The end of summer can mean an abundance of produce. At home we have apples, pears and green peppers needing my attention. I've found that freezing is a quick and easy way to preserve them for enjoying during the winter months.
Apples can be made into applesauce for freezer storage. Or, they can be "tray frozen" as individual slices to be used later in the exact amount needed for a recipe. Freezing will change the texture somewhat, so they're best used in cooked apple dishes such as applesauce, crisps or pies.
To prepare them, slice, leaving the skin on if you prefer. To prevent browning, treat with a "produce protector" such as Fruit-Fresh ®, following package directions. Freeze slices in a single layer on a metal baking sheet for a couple of hours. Then transfer frozen slices to a freezer bag, removing as much air as possible. The apples will remain separated for ease of use in measuring out for recipes. It is generally recommended that frozen fruits and vegetables be eaten within eight months for best quality.
To freeze pears, select ones that are crisp and firm, not mealy in texture. Wash, peel and core. Slice medium pears into twelfths, large ones into sixteenths.
A 40 percent syrup pack of 2 3/4 cups sugar and four cups water is recommended. This is a heavy syrup, so if you're watching sugar intake, experiment with a lighter syrup. Very light syrup is 1/2 cup sugar to four cups water. Personally, I prefer a lighter syrup to bring out the flavor of the fruit rather than too much sweet taste. Most fruits have a better texture and flavor if packed in sugar or syrup. However, the sugar is not necessary to safely preserve the fruit. Sweeteners can also be used.
Heat pear slices in boiling syrup for one to two minutes. Drain and cool. Pack pears and cover with cold syrup. For a better product, add 3/4 teaspoon produce protector to a quart of cold syrup. Leave sufficient headspace -- 1/2 inch for wide top pints or one inch for wide top quarts. Narrow top containers need 3/4 inch for pints and 1 1/2 inches for quarts.
Peppers are one of those foods that can be frozen raw without blanching first. They are good for using in cooked dishes -- diced for casseroles and soups, strips for stir-frying, or whole or halved for stuffed peppers. To prepare them, wash, cut out stems and remove seeds and membrane. Cut into desired size, "tray freeze" as described above.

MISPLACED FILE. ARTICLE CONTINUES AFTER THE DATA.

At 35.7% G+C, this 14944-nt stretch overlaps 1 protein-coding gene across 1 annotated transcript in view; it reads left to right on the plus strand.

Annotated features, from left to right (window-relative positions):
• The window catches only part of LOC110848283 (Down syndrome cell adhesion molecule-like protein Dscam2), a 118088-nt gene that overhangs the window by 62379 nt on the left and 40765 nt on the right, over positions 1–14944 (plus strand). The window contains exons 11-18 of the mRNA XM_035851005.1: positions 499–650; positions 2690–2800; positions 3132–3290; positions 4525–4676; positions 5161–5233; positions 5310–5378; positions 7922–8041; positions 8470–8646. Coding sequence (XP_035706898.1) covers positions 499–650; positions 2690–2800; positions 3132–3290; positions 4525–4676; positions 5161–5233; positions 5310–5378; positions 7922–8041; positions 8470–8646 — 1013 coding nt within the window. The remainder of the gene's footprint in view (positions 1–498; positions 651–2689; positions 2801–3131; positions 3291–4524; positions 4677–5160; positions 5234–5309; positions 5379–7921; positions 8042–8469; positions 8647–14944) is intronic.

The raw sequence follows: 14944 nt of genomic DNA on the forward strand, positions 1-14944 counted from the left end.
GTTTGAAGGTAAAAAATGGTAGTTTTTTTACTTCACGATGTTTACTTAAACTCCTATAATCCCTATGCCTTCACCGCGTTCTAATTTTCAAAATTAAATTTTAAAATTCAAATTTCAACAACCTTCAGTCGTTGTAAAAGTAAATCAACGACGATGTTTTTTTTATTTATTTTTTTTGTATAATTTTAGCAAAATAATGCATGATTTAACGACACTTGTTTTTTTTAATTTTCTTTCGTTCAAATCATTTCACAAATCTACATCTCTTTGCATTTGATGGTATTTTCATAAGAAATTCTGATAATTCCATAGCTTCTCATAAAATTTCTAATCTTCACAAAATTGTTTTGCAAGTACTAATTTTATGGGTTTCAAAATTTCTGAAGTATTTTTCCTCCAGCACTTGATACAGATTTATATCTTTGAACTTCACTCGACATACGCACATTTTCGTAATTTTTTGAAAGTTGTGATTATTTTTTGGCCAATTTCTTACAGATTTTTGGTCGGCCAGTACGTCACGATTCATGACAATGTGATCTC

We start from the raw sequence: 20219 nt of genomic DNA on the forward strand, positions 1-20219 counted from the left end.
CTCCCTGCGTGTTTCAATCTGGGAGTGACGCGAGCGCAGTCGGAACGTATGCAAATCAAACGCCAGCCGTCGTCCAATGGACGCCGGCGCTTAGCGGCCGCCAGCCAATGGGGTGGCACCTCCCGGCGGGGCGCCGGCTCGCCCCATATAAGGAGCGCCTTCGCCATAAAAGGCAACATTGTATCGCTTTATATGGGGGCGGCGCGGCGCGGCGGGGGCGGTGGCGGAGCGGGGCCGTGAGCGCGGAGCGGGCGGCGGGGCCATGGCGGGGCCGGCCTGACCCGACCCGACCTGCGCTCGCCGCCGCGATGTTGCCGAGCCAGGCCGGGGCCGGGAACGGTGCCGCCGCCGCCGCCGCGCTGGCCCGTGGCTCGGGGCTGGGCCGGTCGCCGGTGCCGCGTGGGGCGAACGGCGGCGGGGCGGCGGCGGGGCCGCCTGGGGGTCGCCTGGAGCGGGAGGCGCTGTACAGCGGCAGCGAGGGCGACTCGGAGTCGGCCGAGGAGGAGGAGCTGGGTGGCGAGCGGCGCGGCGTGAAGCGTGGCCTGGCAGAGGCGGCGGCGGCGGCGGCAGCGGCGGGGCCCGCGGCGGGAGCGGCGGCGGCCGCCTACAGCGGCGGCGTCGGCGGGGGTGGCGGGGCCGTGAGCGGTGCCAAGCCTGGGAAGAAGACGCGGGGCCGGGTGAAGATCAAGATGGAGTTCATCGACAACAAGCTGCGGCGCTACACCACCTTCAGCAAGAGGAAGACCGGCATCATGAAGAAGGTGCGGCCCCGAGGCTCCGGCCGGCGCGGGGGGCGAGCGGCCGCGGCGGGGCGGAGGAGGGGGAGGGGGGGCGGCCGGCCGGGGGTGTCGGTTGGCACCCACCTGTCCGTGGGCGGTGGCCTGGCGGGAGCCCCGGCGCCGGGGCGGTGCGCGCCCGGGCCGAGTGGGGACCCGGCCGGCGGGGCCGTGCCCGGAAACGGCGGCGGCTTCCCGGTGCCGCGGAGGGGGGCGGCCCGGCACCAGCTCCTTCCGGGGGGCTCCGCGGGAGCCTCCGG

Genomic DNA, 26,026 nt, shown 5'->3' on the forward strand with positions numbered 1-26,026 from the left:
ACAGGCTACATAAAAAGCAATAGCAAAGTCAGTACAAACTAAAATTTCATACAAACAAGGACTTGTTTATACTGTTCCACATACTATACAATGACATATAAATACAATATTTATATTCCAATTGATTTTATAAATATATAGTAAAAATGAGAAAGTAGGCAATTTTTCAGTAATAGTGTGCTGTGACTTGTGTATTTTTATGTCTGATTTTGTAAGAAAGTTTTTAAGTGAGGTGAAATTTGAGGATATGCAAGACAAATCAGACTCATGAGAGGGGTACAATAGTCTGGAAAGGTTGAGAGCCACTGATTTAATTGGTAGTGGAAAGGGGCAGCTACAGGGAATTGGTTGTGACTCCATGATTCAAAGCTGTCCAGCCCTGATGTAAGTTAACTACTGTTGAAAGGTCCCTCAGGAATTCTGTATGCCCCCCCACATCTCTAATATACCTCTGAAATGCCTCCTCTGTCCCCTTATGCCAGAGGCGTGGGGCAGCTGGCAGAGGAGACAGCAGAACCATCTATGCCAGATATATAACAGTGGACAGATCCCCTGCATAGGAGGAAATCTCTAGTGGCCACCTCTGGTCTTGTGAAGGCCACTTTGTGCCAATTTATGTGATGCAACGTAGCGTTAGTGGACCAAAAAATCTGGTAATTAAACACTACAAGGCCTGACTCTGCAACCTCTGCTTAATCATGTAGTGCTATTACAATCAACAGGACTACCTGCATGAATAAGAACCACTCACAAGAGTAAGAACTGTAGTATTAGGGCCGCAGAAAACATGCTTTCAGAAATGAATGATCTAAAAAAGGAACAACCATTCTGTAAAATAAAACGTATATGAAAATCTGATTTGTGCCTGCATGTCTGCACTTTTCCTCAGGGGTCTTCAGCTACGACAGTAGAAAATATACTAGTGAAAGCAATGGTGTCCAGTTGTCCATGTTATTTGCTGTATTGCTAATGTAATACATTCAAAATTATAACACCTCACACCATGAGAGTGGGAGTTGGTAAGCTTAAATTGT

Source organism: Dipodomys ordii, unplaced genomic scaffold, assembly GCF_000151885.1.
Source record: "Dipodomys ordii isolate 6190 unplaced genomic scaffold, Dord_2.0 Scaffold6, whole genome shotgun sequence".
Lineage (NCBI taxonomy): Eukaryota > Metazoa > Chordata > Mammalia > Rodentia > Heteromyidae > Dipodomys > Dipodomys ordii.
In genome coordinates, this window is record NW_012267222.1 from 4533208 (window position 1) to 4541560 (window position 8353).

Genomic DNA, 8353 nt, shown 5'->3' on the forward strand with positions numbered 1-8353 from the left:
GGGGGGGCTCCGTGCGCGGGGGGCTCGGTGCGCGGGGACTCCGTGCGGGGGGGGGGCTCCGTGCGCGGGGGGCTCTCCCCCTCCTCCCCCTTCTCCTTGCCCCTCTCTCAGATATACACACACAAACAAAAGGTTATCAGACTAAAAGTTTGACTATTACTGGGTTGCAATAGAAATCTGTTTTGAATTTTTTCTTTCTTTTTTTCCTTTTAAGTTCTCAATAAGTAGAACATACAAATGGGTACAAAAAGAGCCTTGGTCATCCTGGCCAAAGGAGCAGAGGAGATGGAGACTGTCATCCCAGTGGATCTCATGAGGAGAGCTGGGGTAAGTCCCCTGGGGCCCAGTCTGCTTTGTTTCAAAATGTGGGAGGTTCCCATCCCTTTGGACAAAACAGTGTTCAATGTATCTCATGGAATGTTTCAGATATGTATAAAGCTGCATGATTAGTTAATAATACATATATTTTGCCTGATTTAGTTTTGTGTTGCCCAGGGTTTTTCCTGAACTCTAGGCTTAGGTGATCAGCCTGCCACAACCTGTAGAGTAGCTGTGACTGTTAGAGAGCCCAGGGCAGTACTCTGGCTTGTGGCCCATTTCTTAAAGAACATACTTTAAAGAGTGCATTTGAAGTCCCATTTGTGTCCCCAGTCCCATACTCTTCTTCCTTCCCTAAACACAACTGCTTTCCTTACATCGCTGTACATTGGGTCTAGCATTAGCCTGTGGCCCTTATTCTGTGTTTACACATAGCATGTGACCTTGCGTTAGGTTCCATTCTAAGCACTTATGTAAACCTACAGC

Once frozen, transfer to a freezer container to use as needed.
Hot peppers only need to be washed and stemmed before packaging. It is not necessary to cut or chop before freezing. Remember to wear gloves and do not touch your face while handling hot peppers.
Using the right kind of containers is important for frozen food to retain its freshness and quality. Proper packaging materials protect the flavor, color, moisture content and nutritive value from the dry climate of the freezer. It's not a good idea to freeze in containers with a capacity over one-half gallon, because larger containers freeze too slowly.
Rigid glass or plastic containers are a suitable choice. Cottage cheese, ice cream and milk cartons are not sufficiently moisture-vapor resistant to be used for long-term freezer storage, unless they are lined with a freezer bag or wrap.
Regular glass jars break easily at freezer temperatures. Choose wide-mouth jars for freezing, as partially thawed food can easily be removed. If standard canning jars are used, allow extra headspace to prevent the jars breaking at the neck.
Plastic freezer bags come in a variety of sizes. Sandwich, storage, and freezer bags are each designed for different uses. Freezer bags protect foods best as they are thicker and less likely to be damaged during storage. For best quality remove as much air as possible before closing.
The resource I use for information on canning and freezing is the National Center for Home Food Preservation at the University of Georgia. The website is http://www.uga.edu/nchfp/. A free self-study online course in food preservation is also available at that site for anyone interested in learning more about freezing and canning.
(Brand names are for product identification purposes only. No endorsement is intended, nor is criticism implied of similar products not mentioned.)
Editor's Note: Ann Ludlum is a K-State Research and Extension family and consumer sciences and 4-H extension agent assigned to Bourbon County. She may be reached at (620) 223-3720 or email@example.com.